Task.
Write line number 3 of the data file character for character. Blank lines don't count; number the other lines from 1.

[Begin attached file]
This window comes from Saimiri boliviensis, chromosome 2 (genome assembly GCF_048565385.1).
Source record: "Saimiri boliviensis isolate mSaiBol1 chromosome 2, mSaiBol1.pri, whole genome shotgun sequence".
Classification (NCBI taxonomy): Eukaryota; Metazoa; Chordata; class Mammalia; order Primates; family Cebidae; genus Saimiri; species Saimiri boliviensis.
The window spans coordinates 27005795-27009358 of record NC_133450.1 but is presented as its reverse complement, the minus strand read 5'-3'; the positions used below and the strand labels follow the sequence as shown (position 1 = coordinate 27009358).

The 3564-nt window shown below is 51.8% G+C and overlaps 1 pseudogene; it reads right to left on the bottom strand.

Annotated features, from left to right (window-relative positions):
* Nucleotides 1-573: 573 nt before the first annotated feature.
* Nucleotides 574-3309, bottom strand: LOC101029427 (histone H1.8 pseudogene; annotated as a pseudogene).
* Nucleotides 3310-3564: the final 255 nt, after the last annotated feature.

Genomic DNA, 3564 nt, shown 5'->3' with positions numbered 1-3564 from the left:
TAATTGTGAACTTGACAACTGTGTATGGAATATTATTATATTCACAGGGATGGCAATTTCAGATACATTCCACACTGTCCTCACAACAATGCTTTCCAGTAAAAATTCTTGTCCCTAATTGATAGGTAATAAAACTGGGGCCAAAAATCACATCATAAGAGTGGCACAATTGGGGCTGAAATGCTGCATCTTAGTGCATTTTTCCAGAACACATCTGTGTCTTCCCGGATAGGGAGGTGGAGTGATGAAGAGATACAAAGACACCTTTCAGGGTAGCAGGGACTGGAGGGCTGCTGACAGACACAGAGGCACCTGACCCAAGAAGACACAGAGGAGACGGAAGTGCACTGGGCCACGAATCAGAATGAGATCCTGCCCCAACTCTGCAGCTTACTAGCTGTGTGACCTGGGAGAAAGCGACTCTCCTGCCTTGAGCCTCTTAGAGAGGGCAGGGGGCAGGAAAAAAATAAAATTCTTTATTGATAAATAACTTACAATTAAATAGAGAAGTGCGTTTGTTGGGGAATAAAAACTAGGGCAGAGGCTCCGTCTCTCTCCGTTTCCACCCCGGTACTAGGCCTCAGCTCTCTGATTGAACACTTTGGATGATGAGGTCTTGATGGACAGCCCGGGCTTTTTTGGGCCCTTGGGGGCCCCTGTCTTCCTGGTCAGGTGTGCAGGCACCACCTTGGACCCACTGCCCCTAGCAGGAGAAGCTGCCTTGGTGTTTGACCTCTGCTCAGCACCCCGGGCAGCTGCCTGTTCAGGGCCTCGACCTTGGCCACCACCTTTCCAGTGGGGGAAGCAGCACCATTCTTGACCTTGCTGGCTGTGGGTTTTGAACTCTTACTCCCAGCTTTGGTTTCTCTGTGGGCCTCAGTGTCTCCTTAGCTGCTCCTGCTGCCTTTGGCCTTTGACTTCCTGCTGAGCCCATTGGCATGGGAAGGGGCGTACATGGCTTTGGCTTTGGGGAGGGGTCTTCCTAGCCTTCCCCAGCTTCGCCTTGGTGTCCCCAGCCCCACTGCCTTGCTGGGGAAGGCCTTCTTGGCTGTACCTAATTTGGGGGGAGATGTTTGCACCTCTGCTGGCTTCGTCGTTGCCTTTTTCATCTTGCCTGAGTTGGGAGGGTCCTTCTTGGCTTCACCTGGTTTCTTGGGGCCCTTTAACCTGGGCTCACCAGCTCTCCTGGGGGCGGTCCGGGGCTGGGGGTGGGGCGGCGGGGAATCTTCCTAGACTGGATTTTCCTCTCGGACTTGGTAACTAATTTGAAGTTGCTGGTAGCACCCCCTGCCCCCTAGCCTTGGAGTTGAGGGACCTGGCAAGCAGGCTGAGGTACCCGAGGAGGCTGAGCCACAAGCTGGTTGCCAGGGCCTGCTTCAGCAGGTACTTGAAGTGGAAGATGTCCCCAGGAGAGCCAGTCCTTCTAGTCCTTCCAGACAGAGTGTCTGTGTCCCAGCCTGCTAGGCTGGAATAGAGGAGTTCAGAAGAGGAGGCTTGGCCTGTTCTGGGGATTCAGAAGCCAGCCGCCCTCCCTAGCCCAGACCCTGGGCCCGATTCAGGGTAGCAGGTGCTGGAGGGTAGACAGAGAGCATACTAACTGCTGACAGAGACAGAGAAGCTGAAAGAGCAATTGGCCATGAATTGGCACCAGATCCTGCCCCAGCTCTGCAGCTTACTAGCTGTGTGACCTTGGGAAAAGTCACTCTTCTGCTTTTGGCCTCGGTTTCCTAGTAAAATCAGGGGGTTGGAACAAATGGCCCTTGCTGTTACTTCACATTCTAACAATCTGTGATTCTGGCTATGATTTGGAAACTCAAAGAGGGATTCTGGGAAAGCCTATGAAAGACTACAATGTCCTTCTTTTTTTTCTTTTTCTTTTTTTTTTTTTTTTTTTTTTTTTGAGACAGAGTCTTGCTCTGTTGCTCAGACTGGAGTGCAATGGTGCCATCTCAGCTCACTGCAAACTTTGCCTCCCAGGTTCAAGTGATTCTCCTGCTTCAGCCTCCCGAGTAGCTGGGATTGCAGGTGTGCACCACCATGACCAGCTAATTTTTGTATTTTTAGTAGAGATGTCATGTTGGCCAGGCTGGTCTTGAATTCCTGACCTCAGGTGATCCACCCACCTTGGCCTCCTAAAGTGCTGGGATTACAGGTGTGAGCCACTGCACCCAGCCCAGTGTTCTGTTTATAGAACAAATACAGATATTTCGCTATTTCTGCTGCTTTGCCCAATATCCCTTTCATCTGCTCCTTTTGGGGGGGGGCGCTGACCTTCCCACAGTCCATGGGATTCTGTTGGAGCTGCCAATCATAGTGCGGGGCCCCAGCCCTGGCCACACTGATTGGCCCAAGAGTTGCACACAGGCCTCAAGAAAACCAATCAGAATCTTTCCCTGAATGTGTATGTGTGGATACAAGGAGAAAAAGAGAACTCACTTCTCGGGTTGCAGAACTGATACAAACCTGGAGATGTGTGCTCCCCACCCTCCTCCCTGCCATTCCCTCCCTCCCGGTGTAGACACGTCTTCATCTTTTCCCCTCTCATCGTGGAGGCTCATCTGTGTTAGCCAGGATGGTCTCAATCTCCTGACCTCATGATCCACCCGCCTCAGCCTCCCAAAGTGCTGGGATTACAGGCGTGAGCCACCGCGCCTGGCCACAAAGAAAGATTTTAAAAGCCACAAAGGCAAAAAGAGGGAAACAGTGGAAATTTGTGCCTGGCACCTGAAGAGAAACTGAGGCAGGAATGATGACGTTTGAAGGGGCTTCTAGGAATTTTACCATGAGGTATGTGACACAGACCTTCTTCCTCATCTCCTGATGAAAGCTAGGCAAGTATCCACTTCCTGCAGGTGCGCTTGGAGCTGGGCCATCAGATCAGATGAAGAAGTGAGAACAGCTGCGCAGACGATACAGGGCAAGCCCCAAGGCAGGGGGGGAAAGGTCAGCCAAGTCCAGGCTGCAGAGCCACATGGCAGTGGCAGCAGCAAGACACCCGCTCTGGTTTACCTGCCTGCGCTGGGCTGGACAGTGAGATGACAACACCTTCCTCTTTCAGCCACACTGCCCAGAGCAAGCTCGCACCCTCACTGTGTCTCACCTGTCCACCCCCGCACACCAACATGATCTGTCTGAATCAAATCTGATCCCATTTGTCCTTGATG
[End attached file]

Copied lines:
Classification (NCBI taxonomy): Eukaryota; Metazoa; Chordata; class Mammalia; order Primates; family Cebidae; genus Saimiri; species Saimiri boliviensis.